Vulnerable boys and young men in Hartlepool to get more help thanks to extra funding
Vulnerable boys and young men in Hartlepool are to get more help thanks to funding provided to the area’s policing czar by the Government.
The Cleveland Police and Crime Commissioner has secured £32,227 from the Ministry of Justice (MOJ) to fund work with young males who have been victims of sexual abuse or at risk from harmful sexual behaviour.
Steve Turner, Police and Crime Commissioner for Cleveland, said the cash will fund a pilot scheme run by Barnardo’s Tees Valley.
He said Barnardo’s will provide a safe environment, in which boys and young men can identify their support needs and access help.
Mr Turner said: “Sexual assault and abuse are often seen as a problem suffered by women and girls.
“Our research – and the experiences of Barnardo’s staff – suggest that many young men and boys are often suffering in silence.
“We want to empower boys and young males to come forward and access the support available to help them cope with sexual trauma.”
Emma Ramsay, assistant director for children’s Services Barnardo’s North Region, said: “We are really pleased to be able to support the identification and diversion of young men and boys from harmful sexual behaviour across Cleveland following the successful bid into the MOJ Male Rape Support Fund.
“The funding will enable us to provide therapeutic support to address their own experiences of sexual abuse and peer support through school-based activity.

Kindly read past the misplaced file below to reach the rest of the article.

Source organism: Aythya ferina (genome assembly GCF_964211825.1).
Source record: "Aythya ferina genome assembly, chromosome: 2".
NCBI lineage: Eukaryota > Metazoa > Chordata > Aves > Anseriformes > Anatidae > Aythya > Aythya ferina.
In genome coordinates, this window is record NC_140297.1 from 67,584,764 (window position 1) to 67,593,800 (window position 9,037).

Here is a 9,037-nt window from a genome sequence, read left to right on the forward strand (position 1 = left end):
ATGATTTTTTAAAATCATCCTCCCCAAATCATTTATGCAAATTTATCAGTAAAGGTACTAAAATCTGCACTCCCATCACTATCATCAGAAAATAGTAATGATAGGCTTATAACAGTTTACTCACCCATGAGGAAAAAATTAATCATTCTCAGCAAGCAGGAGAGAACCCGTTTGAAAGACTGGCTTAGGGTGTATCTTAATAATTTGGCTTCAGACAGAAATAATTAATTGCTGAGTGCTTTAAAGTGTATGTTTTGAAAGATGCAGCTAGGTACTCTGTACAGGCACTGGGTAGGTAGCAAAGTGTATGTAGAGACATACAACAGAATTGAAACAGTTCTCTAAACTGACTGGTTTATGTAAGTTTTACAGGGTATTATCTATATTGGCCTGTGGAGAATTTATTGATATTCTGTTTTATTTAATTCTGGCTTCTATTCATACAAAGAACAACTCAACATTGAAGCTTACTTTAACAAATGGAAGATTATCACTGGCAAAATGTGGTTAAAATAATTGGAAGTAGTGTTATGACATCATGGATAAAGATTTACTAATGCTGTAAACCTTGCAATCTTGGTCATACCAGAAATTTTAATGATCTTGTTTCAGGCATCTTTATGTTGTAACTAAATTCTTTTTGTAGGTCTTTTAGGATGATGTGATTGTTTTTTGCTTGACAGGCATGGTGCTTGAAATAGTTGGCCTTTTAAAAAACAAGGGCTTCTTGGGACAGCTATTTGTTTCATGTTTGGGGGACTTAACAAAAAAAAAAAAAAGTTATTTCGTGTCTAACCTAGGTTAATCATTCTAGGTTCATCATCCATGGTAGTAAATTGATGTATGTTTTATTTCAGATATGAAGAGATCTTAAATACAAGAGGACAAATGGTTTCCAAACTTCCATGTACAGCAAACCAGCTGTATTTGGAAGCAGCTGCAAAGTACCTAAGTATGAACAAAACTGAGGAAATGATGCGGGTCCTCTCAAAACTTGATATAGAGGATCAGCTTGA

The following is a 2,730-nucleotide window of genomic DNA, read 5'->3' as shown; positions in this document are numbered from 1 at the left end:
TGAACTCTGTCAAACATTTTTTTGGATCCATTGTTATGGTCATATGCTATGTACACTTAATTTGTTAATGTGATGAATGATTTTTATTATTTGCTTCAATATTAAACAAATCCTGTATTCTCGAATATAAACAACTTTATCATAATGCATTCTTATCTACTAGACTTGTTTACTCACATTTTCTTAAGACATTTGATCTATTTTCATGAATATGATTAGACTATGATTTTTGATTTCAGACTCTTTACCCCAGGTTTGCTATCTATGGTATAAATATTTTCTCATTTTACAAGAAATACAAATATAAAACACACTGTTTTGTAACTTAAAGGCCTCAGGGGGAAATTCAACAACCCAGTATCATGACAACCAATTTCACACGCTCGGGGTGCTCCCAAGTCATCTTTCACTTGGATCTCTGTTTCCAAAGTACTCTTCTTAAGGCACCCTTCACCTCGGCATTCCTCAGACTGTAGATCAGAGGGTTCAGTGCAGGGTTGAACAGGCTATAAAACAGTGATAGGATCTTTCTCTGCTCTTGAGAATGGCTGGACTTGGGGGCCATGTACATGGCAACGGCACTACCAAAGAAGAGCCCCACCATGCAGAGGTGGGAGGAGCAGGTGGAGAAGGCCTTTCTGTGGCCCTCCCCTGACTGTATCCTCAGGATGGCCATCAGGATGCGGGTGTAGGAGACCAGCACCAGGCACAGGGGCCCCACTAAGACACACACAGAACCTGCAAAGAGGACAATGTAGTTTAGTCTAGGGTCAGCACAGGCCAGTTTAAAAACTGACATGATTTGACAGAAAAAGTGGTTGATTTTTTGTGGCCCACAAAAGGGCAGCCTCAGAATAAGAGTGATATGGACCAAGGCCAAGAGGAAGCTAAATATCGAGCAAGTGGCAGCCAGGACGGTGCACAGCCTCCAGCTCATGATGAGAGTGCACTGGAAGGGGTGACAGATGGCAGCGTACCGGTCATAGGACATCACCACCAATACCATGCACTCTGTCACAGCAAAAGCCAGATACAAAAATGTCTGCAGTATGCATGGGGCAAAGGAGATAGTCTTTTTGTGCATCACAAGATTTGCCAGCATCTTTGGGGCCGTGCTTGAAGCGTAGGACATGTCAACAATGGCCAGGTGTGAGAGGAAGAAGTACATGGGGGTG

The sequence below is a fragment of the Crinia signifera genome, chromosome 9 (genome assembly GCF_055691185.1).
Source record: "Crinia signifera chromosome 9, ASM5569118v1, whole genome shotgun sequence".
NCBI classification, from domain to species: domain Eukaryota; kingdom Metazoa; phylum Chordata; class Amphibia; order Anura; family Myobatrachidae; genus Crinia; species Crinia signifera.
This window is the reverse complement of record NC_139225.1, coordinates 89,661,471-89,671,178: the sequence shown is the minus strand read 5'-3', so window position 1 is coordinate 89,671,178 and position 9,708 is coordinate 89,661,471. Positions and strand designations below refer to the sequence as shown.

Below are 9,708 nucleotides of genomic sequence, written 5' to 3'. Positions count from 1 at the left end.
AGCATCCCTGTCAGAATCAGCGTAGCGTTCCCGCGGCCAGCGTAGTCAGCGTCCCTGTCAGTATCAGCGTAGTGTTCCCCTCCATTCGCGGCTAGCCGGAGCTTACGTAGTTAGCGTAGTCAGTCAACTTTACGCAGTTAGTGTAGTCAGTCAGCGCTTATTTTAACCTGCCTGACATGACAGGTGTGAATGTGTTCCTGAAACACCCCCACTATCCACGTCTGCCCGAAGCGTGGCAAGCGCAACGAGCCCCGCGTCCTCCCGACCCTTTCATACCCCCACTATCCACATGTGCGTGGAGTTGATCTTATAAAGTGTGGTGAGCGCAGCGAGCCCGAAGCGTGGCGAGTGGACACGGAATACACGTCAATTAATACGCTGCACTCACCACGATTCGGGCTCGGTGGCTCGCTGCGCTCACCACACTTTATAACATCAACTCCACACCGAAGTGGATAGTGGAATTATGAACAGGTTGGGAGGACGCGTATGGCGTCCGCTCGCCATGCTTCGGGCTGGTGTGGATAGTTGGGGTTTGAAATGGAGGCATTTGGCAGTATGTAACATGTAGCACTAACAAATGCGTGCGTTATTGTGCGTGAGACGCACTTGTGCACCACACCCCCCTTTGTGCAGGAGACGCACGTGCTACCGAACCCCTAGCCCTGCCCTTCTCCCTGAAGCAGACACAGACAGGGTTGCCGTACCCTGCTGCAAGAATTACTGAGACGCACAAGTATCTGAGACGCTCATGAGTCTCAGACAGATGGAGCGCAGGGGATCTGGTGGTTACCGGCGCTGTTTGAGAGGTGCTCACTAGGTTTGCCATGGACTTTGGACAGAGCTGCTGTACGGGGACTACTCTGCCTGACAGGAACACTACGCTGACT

“Peer support will provide safe spaces for boys/young men to explore masculinity, patriarchy, gender expectations, social media pressures and what it is like being a boy in society today.’
A combination of activities will offer immediate specialist support including one-to-one therapy for boys and young men, who have experienced rape and sexual abuse.
At the same time, the project will encourage participants to find their voice, take risks, make better life decisions, improve their self-image and become role models for future generations.
Funded by the MOJ’s Male Rape Support Service Fund, the pilot will allow participants to influence the development of new and existing approaches by professionals to support, recovery and engagement for boys, who have experienced trauma.
Part of the pilot will also be to develop a programme of ongoing peer support through school-based activities.